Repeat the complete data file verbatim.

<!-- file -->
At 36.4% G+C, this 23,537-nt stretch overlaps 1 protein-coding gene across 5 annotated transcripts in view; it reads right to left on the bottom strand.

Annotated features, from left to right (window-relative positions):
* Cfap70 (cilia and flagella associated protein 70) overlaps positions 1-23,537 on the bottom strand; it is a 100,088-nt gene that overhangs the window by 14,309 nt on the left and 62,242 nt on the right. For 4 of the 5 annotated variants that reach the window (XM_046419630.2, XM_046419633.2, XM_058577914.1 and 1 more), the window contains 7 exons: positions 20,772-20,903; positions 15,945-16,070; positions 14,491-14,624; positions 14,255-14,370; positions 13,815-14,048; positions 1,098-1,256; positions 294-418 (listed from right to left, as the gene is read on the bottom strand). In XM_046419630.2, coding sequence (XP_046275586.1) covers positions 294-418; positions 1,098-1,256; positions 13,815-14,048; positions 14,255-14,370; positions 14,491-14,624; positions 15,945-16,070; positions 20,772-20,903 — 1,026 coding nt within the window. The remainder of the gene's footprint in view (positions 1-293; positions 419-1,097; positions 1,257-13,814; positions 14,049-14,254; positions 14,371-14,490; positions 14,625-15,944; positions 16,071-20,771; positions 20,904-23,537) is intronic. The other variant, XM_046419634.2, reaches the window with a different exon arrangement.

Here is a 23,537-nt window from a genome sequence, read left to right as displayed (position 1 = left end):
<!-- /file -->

At 36.4% G+C, this 23,537-nt stretch overlaps 1 protein-coding gene across 5 annotated transcripts in view; it reads right to left on the bottom strand.

Annotated features, from left to right (window-relative positions):
* Cfap70 (cilia and flagella associated protein 70) overlaps positions 1-23,537 on the bottom strand; it is a 100,088-nt gene that overhangs the window by 14,309 nt on the left and 62,242 nt on the right. For 4 of the 5 annotated variants that reach the window (XM_046419630.2, XM_046419633.2, XM_058577914.1 and 1 more), the window contains 7 exons: positions 20,772-20,903; positions 15,945-16,070; positions 14,491-14,624; positions 14,255-14,370; positions 13,815-14,048; positions 1,098-1,256; positions 294-418 (listed from right to left, as the gene is read on the bottom strand). In XM_046419630.2, coding sequence (XP_046275586.1) covers positions 294-418; positions 1,098-1,256; positions 13,815-14,048; positions 14,255-14,370; positions 14,491-14,624; positions 15,945-16,070; positions 20,772-20,903 — 1,026 coding nt within the window. The remainder of the gene's footprint in view (positions 1-293; positions 419-1,097; positions 1,257-13,814; positions 14,049-14,254; positions 14,371-14,490; positions 14,625-15,944; positions 16,071-20,771; positions 20,904-23,537) is intronic. The other variant, XM_046419634.2, reaches the window with a different exon arrangement.

Here is a 23,537-nt window from a genome sequence, read left to right as displayed (position 1 = left end):